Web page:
The Republican who finished second in the race for the GOP’s U.S. Senate nomination is still on November’s ballot — as a candidate for state treasurer. Sam Clovis says as state treasurer he’d be an advocate for tax reform, college affordability and economic development.
“All of these things have impact on the treasurer’s office and the treasurer’s office has impact on all of those things,” Clovis says. “And we have had a treasurer in the state of Iowa that has essentially done very little if any of that and has been essentially there to make sure the bills get paid.”
Democrat Michael Fitzgerald has been state treasurer for the past 32 years and he’s seeking reelection to another four-year term. Fitzgerald stresses his role as, essentially, the state’s banker.
“I’ve kept the money safe for all these years,” Fitzgerald says. “I’ve worked with our Republican auditors, especially Dick Johnson, to bring Generally Accepted Accounting Principles — an honest set of books to Iowa which helped us get AAA (bond) rating from all the rating agencies and now we have reserve funds because of that.”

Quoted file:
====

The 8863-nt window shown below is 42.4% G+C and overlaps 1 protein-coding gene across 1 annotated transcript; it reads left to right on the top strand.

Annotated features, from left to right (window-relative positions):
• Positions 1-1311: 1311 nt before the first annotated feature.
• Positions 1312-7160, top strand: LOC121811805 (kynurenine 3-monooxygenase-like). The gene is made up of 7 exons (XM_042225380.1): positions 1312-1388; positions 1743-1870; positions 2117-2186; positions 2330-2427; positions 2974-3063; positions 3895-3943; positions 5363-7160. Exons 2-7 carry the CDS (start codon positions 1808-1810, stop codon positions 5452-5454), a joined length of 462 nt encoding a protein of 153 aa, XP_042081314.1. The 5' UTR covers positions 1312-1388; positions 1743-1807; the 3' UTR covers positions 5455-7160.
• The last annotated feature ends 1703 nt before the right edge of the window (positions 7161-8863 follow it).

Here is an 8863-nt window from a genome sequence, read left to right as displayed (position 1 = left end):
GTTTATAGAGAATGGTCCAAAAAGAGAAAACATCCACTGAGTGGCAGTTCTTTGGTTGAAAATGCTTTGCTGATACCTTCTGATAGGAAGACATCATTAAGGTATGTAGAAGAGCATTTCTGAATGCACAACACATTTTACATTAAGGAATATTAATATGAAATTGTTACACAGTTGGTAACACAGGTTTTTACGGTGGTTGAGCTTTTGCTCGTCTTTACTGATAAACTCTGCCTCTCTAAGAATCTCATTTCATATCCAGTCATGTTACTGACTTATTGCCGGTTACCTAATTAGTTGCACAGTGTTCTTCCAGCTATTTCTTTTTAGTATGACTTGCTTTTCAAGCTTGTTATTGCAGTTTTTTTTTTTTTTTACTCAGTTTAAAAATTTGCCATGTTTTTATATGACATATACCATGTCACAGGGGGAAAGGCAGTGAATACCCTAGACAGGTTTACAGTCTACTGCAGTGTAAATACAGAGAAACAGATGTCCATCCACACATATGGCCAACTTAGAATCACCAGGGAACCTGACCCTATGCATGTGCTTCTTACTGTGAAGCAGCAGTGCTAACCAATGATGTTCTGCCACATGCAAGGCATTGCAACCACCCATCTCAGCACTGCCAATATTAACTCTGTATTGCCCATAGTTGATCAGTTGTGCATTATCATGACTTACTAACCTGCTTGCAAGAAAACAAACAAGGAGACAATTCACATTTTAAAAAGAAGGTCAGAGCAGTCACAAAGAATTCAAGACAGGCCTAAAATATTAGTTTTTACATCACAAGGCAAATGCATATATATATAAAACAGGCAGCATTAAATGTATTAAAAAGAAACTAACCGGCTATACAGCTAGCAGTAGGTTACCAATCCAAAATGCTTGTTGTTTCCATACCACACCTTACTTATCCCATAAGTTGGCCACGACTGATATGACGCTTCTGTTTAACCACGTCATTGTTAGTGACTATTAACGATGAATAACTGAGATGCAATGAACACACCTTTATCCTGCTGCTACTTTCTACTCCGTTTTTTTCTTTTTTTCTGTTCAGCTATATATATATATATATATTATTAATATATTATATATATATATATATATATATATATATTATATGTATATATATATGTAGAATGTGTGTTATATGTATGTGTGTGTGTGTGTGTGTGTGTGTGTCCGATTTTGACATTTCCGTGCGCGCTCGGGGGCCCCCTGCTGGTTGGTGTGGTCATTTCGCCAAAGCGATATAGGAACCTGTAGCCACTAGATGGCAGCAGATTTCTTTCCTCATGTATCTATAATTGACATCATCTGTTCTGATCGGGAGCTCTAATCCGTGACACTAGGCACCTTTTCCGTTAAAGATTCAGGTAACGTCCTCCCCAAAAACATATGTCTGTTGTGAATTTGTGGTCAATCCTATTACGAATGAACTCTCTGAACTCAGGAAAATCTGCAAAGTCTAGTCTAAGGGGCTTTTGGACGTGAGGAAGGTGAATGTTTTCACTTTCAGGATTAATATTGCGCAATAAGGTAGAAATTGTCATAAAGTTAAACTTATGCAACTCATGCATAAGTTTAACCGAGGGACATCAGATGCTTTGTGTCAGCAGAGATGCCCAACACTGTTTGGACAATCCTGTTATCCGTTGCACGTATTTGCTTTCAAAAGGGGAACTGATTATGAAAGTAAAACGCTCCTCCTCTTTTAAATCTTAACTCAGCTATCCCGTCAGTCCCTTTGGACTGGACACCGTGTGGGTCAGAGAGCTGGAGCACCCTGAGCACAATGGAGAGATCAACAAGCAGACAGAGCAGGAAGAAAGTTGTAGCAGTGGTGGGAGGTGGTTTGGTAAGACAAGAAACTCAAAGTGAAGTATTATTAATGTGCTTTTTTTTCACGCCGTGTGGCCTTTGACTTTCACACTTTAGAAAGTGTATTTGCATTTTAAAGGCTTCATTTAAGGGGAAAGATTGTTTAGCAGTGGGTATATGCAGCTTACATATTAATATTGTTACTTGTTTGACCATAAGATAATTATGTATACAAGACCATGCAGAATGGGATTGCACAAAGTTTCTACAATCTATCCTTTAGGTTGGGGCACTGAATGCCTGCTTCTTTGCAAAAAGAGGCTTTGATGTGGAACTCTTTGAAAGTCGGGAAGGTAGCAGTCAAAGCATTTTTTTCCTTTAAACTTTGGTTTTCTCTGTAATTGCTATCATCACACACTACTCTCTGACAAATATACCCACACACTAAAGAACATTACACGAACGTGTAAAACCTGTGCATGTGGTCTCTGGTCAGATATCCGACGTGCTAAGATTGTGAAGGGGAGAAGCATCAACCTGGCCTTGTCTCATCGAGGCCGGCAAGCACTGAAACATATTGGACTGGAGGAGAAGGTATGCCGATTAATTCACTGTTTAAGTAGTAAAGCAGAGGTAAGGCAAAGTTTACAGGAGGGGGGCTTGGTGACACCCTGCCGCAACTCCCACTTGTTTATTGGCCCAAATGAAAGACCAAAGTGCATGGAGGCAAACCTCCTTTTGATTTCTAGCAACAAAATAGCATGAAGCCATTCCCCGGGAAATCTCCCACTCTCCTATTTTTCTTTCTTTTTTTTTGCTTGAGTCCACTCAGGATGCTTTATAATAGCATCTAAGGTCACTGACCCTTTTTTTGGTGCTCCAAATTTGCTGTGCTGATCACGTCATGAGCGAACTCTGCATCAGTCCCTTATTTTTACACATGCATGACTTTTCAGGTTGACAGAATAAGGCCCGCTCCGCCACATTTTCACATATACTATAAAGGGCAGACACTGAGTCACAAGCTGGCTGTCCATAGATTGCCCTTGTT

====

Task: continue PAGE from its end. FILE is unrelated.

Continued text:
And Fitzgerald says he’s addressed college affordability as the manager of the College Savings Iowa program.
“We have over 221,000 accounts, $4 billion is invested and it’s helping families send their kids to college in Iowa,” Fitzgerald says.
Clovis faults Fitzgerald for using the fund’s promotional dollars to feature himself in public service announcements about the program.
“He has used the PSAs for electioneering in election years,” Clovis says.
Fitzgerald defends his appearance in this fall’s radio and TV spots for the program.
“College Savings Iowa has grown because people want to know who they’re investing their money with and Iowans have come to trust me with the College Savings Iowa because we professionally invest their money,” Fitzgerald says, “and we’ve done remarkably well.”
Clovis says the money Fitzgerald has been spending on public service announcements could be better spent helping set up College Savings accounts for middle and low-income Iowans.
“Once they’re started, typically a family will continue to save,” Clovis says. “And a child that has a college saving program is seven times more likely to go to college and four times more likely to graduate from college and what that does is helps break the cycle of poverty in the state and essentially changes the economy of the state almost overnight.”
Clovis, who is 65 years old, lives in Hinton and is a Morningside College economics professor. Fitzgerald, who is 62, was a marketing analyst for Massey-Ferguson before he was elected state treasurer.